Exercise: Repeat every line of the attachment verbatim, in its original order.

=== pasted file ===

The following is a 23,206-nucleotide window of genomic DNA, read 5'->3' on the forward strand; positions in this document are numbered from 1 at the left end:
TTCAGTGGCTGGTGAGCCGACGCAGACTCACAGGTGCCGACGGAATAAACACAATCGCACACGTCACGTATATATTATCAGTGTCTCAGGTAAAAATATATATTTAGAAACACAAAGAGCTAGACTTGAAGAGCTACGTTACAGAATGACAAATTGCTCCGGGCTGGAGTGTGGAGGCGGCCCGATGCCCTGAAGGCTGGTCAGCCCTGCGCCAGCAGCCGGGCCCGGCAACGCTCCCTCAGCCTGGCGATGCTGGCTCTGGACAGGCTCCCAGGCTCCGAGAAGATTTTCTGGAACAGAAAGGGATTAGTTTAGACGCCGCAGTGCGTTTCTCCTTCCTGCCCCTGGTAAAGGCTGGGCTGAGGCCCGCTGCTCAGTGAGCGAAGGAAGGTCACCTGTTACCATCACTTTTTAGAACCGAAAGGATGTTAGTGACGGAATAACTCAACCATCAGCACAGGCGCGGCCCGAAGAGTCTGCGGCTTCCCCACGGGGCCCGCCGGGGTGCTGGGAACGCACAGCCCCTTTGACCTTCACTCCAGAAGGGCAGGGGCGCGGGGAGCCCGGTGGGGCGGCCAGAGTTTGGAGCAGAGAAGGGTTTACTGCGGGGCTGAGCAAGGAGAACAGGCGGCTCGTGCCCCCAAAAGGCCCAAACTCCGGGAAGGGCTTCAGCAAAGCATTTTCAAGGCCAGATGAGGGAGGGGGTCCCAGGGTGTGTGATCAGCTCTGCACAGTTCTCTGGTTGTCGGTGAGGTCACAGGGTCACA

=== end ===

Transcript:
The following is a 23,206-nucleotide window of genomic DNA, read 5'->3' on the forward strand; positions in this document are numbered from 1 at the left end:
TTCAGTGGCTGGTGAGCCGACGCAGACTCACAGGTGCCGACGGAATAAACACAATCGCACACGTCACGTATATATTATCAGTGTCTCAGGTAAAAATATATATTTAGAAACACAAAGAGCTAGACTTGAAGAGCTACGTTACAGAATGACAAATTGCTCCGGGCTGGAGTGTGGAGGCGGCCCGATGCCCTGAAGGCTGGTCAGCCCTGCGCCAGCAGCCGGGCCCGGCAACGCTCCCTCAGCCTGGCGATGCTGGCTCTGGACAGGCTCCCAGGCTCCGAGAAGATTTTCTGGAACAGAAAGGGATTAGTTTAGACGCCGCAGTGCGTTTCTCCTTCCTGCCCCTGGTAAAGGCTGGGCTGAGGCCCGCTGCTCAGTGAGCGAAGGAAGGTCACCTGTTACCATCACTTTTTAGAACCGAAAGGATGTTAGTGACGGAATAACTCAACCATCAGCACAGGCGCGGCCCGAAGAGTCTGCGGCTTCCCCACGGGGCCCGCCGGGGTGCTGGGAACGCACAGCCCCTTTGACCTTCACTCCAGAAGGGCAGGGGCGCGGGGAGCCCGGTGGGGCGGCCAGAGTTTGGAGCAGAGAAGGGTTTACTGCGGGGCTGAGCAAGGAGAACAGGCGGCTCGTGCCCCCAAAAGGCCCAAACTCCGGGAAGGGCTTCAGCAAAGCATTTTCAAGGCCAGATGAGGGAGGGGGTCCCAGGGTGTGTGATCAGCTCTGCACAGTTCTCTGGTTGTCGGTGAGGTCACAGGGTCACA